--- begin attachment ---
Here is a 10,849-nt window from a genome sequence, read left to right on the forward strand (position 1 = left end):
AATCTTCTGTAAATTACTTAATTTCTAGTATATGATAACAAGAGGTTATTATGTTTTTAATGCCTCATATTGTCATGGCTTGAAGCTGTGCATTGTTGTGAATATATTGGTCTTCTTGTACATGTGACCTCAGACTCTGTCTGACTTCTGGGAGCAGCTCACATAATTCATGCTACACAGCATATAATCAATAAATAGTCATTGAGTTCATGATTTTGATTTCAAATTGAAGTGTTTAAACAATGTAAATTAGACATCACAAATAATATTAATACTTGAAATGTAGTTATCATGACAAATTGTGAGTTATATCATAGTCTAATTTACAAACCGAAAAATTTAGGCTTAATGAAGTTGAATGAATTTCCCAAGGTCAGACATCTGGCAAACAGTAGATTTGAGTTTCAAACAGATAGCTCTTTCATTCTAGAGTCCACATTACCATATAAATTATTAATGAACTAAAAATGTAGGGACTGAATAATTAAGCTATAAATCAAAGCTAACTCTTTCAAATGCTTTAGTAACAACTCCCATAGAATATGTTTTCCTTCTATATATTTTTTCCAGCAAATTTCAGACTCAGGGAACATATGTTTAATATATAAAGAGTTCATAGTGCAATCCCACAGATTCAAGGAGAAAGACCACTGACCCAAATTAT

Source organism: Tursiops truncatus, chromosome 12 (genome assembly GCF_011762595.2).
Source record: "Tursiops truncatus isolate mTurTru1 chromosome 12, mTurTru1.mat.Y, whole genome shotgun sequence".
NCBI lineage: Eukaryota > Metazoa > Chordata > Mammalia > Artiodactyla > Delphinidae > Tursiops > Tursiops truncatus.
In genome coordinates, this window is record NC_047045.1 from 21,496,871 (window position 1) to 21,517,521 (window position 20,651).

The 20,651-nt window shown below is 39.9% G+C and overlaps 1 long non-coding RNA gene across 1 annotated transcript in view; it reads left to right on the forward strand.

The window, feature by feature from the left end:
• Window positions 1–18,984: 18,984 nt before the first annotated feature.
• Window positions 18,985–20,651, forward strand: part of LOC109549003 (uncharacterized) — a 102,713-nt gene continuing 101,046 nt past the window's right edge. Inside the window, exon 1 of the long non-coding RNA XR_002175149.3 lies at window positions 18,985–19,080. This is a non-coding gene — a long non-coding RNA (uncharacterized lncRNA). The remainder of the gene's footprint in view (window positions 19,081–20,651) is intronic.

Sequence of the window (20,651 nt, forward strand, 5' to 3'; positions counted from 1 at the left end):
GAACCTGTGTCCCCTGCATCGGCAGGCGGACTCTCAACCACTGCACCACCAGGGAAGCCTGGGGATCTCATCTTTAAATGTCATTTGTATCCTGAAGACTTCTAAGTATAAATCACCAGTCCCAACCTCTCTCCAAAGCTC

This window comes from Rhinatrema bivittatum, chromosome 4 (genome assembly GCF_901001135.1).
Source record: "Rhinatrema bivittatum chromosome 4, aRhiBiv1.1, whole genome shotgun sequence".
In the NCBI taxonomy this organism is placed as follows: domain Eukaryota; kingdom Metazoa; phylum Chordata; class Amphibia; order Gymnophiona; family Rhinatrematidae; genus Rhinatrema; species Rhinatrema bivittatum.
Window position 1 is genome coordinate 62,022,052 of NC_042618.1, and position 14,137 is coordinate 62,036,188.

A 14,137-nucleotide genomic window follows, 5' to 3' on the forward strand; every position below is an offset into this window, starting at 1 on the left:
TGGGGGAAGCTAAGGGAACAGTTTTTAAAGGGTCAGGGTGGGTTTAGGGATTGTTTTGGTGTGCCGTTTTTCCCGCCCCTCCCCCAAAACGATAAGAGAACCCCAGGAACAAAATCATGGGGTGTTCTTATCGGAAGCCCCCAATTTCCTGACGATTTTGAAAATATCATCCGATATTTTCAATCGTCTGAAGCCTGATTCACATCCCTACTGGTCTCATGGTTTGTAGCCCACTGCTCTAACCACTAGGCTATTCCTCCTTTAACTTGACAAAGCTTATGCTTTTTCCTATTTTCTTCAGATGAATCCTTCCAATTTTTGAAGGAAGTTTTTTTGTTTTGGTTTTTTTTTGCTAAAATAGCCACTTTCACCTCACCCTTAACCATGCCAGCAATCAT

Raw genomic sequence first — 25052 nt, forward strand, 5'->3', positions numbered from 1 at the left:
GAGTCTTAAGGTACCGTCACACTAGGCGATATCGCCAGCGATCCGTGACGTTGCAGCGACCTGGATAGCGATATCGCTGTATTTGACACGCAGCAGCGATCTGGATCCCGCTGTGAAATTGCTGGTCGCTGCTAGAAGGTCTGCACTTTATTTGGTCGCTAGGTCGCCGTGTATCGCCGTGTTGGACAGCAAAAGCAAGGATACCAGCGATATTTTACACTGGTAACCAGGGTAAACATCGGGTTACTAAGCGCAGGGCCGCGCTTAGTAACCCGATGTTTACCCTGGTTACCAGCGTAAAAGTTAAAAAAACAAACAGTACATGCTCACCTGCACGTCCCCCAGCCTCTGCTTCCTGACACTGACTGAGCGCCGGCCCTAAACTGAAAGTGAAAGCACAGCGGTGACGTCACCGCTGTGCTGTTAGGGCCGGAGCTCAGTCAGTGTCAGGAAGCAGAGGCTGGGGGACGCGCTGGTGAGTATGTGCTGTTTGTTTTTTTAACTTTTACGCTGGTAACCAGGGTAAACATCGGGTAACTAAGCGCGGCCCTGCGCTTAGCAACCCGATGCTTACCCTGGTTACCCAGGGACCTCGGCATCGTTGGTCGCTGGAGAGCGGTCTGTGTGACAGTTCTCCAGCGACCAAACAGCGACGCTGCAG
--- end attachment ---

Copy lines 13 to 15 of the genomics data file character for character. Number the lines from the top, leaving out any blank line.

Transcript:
This window comes from Rhinatrema bivittatum, chromosome 4 (genome assembly GCF_901001135.1).
Source record: "Rhinatrema bivittatum chromosome 4, aRhiBiv1.1, whole genome shotgun sequence".
In the NCBI taxonomy this organism is placed as follows: domain Eukaryota; kingdom Metazoa; phylum Chordata; class Amphibia; order Gymnophiona; family Rhinatrematidae; genus Rhinatrema; species Rhinatrema bivittatum.